“When the Son of man cometh, shall he find faith on the earth?” (Luke 18:8)
The philosopher, essayist, poet, and novelist, Jorge Santayana (Dec. 16, 1863 – Sept. 26, 1952) is popularly known for his aphorisms, such as “Those who cannot remember the past are condemned to repeat it.”
In the area of fundraising, the Church is not remembering its past, and so is repeating it. The Protestant community in particular, has forgotten that it once condemned the marketing of grace in order to raise money to build St. Peter’s Basilica in Rome. The sordid story is well worth remembering, because when Martin Luther railed against the selling of papal indulgences by the monk John Tetzel, the world was set on fire. It was a purifying fire that has burned ever since.
Unfortunately, the purifying fire of the Reformation has been diminished. The Protestant church sits in the middle of dying embers that once fueled its flames. What many devout Christians once protested, they now practice. In particular, the deadly sin of avarice, or greed, has gripped the heart of godly people. The realization has come that there is money to be made from Christians. Experts in fundraising have invaded Christendom. Hands are held out while hearts no longer bow in prayer to God pleading for the Lord of Glory to meet the needs of the saints.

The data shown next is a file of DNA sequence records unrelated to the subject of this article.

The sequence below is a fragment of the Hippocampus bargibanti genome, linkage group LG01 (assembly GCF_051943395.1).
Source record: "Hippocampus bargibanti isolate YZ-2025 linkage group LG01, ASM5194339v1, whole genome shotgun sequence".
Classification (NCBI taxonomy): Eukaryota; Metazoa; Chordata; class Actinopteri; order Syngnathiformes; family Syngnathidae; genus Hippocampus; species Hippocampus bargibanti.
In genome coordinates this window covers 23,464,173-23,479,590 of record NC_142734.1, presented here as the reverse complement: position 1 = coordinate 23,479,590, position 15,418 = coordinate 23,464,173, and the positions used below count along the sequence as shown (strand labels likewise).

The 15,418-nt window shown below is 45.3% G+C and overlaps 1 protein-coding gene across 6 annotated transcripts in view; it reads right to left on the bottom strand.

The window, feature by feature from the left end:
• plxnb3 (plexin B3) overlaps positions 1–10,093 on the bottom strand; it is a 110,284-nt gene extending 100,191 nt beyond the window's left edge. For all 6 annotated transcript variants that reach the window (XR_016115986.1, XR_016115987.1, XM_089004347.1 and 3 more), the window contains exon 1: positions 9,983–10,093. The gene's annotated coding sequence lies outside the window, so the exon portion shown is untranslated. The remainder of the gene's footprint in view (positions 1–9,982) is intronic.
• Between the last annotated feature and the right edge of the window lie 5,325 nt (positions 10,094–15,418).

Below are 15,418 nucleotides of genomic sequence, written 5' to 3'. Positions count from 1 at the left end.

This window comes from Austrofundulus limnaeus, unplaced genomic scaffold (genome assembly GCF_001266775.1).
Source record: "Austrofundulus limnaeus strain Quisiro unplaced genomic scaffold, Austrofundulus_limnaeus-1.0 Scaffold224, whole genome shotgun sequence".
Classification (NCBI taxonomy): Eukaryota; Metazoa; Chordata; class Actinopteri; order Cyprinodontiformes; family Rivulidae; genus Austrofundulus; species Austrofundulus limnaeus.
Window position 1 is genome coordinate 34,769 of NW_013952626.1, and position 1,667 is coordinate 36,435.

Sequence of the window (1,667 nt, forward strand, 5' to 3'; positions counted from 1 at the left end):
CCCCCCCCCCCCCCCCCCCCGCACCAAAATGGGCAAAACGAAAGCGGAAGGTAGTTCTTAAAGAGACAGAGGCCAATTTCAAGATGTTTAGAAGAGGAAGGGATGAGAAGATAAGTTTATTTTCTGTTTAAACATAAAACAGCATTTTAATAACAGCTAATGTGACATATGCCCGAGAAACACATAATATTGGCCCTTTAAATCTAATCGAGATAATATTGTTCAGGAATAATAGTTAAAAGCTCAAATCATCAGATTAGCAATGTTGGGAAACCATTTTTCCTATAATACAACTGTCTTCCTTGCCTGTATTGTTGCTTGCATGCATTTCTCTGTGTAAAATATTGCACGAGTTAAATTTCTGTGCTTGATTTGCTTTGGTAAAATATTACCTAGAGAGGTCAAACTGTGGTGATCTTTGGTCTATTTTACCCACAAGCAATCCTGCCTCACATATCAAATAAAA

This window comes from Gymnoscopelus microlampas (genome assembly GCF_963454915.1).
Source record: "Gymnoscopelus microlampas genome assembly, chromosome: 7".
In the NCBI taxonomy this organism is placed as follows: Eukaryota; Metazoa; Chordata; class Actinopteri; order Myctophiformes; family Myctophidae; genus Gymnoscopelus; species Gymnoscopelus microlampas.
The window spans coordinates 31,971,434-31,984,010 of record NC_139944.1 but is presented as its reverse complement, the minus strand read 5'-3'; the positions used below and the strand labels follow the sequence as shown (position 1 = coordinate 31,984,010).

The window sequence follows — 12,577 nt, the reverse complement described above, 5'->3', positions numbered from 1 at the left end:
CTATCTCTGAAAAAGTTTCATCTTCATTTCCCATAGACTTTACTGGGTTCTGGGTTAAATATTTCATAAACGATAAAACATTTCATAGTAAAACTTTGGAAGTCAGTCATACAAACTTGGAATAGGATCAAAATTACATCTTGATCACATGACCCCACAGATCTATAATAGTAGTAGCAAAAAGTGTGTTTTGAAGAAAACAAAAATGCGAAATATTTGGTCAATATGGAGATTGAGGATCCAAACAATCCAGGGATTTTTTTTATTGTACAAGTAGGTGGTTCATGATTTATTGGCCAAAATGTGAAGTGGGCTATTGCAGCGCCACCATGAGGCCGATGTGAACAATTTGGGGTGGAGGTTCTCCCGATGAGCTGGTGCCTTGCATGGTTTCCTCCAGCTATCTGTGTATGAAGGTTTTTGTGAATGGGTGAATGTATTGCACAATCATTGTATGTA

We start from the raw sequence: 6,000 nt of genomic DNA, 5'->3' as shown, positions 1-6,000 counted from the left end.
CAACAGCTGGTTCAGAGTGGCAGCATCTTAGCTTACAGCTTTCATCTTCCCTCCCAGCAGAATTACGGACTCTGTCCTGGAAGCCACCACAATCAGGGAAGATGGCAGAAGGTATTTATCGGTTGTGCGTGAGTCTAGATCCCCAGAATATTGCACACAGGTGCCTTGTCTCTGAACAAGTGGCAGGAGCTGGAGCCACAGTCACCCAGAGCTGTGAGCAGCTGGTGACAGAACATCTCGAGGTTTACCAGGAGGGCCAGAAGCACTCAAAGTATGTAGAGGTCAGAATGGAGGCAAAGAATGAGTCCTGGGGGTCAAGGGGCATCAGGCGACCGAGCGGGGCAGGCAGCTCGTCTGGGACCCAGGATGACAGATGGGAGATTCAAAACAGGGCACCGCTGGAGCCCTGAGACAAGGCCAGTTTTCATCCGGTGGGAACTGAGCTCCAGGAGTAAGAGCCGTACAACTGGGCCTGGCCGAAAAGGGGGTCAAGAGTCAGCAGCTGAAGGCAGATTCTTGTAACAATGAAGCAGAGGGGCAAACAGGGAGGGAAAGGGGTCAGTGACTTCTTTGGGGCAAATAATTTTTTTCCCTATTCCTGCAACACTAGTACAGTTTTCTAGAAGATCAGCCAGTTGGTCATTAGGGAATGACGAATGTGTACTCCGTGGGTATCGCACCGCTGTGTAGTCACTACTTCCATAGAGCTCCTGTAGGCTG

Once a person gives to a religious organization, or church, there is a bombardment of requests for more funds. Legitimate needs are set forth, to be sure. Good causes are contended for, without doubt. However, it is possible to want to do something good in the wrong way.
The building of St. Peter’s Basilica was a good cause. Today, it stands as a magnificent structure which inspires the soul. However, the way the Cathedral was initially funded was sinful in many ways. Luther’s 95 Thesis makes that abundantly clear. John Tetzel was wrong to promise that if people bought a papal indulgence by dropping a coin in a coffer, a soul from Purgatory would spring.
Recently, I received a disturbing fund raising letter from a ministry I have supported for several years.